Mike Meyer wrote:
Modern drives deal with bad block substitution all by themselves.
Umm - not quite, right? That is, if a block "goes bad" and you get a read error, the drive isn't going to do any "substituting" at that point. You'll just continue to get the read error if you try to access (read) that block. It's only when you allow another *write* to that block (e.g. by deleting the original file and writing new files) that the drive will automatically substitute a spare block for the one that went bad.
By the time you've got blocks going bad that the OS sees, the drive is in really sad shape. You should replace it with a new drive ASAP.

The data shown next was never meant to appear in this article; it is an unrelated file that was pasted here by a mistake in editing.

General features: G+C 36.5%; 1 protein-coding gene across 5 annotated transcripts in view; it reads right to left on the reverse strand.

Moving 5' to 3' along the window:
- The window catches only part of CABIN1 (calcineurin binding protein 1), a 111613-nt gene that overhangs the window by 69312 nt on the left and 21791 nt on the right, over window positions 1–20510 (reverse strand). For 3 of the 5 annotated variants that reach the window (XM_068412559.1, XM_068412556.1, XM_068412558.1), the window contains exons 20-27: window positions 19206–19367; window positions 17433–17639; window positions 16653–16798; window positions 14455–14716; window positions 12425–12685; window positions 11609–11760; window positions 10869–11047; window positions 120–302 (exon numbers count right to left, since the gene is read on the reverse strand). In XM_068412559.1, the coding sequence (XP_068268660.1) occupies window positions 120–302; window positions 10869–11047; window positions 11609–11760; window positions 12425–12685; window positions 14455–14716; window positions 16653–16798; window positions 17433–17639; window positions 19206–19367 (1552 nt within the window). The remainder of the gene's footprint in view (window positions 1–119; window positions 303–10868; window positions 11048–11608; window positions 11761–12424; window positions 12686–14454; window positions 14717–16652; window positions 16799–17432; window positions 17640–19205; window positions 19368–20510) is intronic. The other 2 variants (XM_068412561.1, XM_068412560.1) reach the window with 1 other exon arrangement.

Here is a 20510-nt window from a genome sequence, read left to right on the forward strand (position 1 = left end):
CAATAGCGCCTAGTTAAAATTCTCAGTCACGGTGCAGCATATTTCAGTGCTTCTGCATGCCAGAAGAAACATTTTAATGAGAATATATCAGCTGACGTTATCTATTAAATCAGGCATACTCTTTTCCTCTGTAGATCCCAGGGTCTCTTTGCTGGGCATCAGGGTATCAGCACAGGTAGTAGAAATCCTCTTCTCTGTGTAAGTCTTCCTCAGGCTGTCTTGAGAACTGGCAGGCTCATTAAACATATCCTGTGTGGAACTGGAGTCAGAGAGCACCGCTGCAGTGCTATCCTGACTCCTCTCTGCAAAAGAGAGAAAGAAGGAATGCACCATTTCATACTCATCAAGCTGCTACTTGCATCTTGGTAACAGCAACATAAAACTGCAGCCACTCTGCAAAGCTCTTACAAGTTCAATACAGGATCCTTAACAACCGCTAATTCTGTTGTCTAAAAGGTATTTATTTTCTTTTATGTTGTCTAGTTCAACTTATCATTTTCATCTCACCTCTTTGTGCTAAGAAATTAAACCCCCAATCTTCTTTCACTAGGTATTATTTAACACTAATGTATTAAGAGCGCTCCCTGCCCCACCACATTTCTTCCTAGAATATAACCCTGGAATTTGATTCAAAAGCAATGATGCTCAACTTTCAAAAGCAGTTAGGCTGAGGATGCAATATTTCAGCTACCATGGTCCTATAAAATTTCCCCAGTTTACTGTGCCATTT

If, after you have (for certain!) overwritten the bad block(s) and you still get errors, then yes the drive is on its way out. But simply getting a read error (without any overwrite attempt) from a block or two doesn't necessarily mean that the drive is turning to mush, now does it?
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